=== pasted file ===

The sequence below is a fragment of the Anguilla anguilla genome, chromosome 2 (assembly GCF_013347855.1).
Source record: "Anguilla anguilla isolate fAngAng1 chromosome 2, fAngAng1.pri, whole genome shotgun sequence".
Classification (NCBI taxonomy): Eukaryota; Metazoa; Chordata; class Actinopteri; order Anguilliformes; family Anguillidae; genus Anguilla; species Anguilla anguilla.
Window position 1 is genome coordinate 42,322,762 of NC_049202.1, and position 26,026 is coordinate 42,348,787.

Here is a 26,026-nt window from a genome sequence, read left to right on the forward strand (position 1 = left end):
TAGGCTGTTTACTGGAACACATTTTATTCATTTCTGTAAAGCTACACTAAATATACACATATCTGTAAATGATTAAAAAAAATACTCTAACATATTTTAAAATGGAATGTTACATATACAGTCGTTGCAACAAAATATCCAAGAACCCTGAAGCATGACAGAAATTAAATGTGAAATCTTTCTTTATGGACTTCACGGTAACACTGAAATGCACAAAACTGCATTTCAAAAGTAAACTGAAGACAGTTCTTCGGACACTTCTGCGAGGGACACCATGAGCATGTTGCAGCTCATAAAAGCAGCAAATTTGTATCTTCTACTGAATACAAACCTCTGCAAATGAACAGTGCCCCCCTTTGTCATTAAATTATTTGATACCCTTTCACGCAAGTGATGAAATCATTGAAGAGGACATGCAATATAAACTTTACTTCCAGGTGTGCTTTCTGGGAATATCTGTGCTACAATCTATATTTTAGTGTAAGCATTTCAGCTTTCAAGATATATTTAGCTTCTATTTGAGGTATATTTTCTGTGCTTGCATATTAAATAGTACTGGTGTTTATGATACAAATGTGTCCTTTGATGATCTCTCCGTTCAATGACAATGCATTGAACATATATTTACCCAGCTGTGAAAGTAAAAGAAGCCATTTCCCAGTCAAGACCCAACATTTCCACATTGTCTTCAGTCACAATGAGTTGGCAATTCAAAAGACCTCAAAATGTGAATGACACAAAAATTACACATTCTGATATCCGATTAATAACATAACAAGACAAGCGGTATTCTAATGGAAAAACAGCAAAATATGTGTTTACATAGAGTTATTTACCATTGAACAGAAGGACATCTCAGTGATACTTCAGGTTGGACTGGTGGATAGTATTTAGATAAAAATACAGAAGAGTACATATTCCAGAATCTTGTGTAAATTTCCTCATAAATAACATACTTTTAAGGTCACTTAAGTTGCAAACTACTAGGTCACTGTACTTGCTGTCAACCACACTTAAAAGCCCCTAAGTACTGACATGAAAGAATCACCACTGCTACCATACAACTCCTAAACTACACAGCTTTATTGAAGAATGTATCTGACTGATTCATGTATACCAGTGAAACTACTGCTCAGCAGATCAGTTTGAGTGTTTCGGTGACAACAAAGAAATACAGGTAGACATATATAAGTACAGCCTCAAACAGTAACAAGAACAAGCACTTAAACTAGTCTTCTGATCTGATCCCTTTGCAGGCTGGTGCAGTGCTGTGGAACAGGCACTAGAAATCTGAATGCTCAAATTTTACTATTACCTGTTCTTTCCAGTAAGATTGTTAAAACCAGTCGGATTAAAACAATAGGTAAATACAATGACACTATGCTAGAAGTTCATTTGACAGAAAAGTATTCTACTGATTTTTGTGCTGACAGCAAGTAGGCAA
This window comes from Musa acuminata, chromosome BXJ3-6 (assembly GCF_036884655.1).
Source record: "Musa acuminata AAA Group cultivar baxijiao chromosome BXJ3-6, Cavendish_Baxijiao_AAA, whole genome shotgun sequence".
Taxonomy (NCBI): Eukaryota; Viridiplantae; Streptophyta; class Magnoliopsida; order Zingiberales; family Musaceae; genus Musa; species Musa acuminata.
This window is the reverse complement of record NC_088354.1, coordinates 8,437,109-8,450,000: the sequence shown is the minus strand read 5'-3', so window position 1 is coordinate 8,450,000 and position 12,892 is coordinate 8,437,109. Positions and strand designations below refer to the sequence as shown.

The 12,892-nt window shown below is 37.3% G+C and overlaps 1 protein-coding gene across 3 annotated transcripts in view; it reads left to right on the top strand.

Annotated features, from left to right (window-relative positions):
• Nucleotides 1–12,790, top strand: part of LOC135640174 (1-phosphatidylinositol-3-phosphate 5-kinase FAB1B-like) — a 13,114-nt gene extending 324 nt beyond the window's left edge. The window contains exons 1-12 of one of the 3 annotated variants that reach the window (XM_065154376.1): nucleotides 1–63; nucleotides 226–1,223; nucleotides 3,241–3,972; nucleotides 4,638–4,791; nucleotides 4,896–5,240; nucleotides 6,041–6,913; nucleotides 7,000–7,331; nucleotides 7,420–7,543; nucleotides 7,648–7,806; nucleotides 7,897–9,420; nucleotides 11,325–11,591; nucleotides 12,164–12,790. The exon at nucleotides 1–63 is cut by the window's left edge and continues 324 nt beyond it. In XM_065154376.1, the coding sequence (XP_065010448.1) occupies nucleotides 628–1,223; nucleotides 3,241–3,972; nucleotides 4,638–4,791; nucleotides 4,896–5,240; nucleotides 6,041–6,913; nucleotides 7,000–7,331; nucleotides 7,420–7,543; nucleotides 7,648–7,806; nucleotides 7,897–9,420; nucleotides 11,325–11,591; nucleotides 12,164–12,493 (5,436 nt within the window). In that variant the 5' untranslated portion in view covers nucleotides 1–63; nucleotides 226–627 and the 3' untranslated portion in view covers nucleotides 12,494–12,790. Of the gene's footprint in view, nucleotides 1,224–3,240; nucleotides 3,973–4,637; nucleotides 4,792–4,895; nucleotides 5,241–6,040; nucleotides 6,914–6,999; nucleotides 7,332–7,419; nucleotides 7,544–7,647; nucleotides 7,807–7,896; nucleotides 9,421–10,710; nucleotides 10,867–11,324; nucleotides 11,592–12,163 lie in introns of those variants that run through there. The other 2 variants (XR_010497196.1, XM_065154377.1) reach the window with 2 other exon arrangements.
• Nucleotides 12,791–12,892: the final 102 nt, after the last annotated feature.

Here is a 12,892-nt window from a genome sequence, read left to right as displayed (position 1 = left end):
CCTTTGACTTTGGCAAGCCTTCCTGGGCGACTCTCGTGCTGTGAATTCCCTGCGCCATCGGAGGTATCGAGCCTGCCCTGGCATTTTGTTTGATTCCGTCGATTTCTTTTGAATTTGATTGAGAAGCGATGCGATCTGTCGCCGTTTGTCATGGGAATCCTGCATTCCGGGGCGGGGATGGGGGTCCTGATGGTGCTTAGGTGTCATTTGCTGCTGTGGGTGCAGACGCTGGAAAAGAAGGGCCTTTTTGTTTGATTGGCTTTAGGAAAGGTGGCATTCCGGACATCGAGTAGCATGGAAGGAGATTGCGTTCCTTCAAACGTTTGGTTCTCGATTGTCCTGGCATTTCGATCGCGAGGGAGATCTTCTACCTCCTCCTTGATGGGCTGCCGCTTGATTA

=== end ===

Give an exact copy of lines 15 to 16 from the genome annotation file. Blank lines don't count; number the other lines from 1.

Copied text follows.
Here is a 12,892-nt window from a genome sequence, read left to right as displayed (position 1 = left end):
CCTTTGACTTTGGCAAGCCTTCCTGGGCGACTCTCGTGCTGTGAATTCCCTGCGCCATCGGAGGTATCGAGCCTGCCCTGGCATTTTGTTTGATTCCGTCGATTTCTTTTGAATTTGATTGAGAAGCGATGCGATCTGTCGCCGTTTGTCATGGGAATCCTGCATTCCGGGGCGGGGATGGGGGTCCTGATGGTGCTTAGGTGTCATTTGCTGCTGTGGGTGCAGACGCTGGAAAAGAAGGGCCTTTTTGTTTGATTGGCTTTAGGAAAGGTGGCATTCCGGACATCGAGTAGCATGGAAGGAGATTGCGTTCCTTCAAACGTTTGGTTCTCGATTGTCCTGGCATTTCGATCGCGAGGGAGATCTTCTACCTCCTCCTTGATGGGCTGCCGCTTGATTA